Posts Tagged ‘Nathalie Stern’

Cruel Nature Records – 17th November 2019

Christophe Nosnibor

Nathalie Stern made her solo debut with Firetales in 2010: almost a decade on, she delivers a follow-up in the form of Nerves and Skin. The album promises to ‘builds on the experimental folk traditions of her debut, awash with vocal harmonies, synth loops and drones but with the maturity of an artist who knows their craft and is top of their game’.

Although now resident in Newcastle, Stern’s roots are Swedish, and it’s traditional Swedish folk which informs her music. While I have precisely no knowledge or experience of Swedish folk music, the compositions here, as the title suggests, conjure a sense of the barest essence of human existence. Nerves and skin the components essential to the senses, especially touch, are here exposed and highly sensitive. As much as anything it’s the organic feel that permeates the album that renders it so subtly affecting as it drifts and melds to form a sort of biological symbiosis with the listener’s internal mechanisms while it plays.

Stern’s voice is the primary instrument here, and she builds layers of harmony, often by unconventional means, with breaths and short, wordless sounds looped to form cyclical motifs atop sparse synth drones

‘Luchdora’ brings low-impact, lurching beats that thud soft and there’s a heartbeat thump on ‘Then You Talk of War’, which delves into darker territories with moody bass oscillations over which layers of choral vocals build majestically.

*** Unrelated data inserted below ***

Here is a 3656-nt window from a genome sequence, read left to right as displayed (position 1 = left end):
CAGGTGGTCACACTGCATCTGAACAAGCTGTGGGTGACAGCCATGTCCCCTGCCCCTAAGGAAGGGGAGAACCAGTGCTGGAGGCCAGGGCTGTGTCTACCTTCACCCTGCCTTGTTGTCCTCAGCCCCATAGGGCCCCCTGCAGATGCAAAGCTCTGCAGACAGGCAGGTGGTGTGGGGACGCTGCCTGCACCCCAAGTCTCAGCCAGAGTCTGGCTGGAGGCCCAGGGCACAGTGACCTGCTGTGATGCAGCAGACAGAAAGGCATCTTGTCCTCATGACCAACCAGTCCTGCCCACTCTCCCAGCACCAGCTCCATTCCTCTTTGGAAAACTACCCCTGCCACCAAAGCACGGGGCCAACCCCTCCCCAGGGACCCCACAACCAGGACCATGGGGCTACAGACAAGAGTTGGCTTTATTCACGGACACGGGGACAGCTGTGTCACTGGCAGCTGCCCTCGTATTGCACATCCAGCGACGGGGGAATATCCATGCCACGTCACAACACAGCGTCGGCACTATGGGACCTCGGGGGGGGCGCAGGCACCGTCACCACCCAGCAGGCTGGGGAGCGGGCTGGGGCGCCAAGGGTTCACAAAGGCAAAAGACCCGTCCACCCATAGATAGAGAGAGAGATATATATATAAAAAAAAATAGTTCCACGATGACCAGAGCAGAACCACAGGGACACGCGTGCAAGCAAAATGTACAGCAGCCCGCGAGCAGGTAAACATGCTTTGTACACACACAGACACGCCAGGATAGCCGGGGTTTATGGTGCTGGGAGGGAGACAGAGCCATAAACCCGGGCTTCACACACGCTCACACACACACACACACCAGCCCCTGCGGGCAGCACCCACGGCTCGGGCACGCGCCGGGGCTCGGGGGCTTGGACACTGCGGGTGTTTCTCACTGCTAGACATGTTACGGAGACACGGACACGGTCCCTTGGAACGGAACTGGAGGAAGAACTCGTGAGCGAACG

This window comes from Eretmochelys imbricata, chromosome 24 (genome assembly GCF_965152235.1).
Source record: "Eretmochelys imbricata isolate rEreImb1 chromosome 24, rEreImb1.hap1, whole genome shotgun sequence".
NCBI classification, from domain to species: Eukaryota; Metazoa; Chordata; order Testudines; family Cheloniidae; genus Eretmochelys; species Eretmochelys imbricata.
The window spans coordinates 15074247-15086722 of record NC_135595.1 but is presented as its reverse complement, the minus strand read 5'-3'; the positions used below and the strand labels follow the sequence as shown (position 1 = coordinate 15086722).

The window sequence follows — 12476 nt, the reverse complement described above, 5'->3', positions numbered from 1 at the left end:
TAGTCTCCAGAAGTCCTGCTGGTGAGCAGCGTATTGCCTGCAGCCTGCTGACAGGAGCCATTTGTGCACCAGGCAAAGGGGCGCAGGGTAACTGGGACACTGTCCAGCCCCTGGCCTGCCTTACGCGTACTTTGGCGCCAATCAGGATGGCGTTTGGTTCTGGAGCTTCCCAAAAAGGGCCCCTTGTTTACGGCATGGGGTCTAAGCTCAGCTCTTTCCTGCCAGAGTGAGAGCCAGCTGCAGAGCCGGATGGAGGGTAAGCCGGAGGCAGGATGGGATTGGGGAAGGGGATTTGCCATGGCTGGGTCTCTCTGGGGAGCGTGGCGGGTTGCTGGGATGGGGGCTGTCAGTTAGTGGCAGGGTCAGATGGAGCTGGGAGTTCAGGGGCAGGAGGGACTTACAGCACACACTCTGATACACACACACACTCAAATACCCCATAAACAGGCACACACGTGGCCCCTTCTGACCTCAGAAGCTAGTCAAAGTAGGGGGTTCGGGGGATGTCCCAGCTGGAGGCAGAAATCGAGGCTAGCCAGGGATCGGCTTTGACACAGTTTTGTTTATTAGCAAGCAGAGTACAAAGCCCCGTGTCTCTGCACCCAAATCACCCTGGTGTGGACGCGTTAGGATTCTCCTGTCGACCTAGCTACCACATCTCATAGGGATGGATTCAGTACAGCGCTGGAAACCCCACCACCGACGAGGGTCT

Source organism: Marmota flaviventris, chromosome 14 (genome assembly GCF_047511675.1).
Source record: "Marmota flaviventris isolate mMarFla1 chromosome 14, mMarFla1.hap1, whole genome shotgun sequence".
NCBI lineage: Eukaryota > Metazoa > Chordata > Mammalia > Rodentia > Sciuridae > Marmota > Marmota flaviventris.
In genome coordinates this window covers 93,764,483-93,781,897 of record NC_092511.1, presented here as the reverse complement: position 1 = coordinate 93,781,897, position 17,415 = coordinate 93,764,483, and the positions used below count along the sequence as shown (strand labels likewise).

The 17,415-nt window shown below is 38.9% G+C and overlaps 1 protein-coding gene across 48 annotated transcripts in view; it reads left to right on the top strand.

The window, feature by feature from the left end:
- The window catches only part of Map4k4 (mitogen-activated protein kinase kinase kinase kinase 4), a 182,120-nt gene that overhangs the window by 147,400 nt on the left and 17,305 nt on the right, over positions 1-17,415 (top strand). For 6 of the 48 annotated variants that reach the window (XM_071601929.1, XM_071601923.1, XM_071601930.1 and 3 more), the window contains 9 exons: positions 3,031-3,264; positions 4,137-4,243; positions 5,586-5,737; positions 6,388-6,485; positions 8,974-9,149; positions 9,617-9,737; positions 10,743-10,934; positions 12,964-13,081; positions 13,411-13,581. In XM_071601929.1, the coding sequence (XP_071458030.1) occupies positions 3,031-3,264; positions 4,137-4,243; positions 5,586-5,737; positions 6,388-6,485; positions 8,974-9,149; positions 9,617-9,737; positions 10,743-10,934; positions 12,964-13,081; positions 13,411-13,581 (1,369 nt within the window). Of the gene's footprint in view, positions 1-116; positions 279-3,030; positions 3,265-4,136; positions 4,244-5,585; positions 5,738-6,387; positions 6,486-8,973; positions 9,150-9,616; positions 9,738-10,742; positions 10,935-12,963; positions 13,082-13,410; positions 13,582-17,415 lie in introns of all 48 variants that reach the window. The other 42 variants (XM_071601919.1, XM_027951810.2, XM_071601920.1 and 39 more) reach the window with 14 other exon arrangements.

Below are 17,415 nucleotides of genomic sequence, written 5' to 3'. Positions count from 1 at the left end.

‘Deep Sleep’ wheezes monotonously, a lugubrious drone: Nathalie’s vocal is barely a whisper, haunting, ethereal, the melody a sing-song lullaby with an uncanny, shadowy twist that may not exactly be Chuck Palahniuk, but is still moderately unsettling. ‘Moderately unsettling’ is a fair summary of the atmosphere that creeps across the compositions as the album unfolds. Although fear chords creep all over the gloomy ‘Stig in Lucia’, it’s not overtly dark, but the disembodied vocal echoes evoke a certain cognitive dissonance.

And for all its oddness and otherness, it’s on an instinctive, human level that you experience Nerves and Skin: you feel it, somehow, almost subliminally, and it touches parts rarely reached and in ways that are abstract and indefinably, but nevertheless real.

AA

cover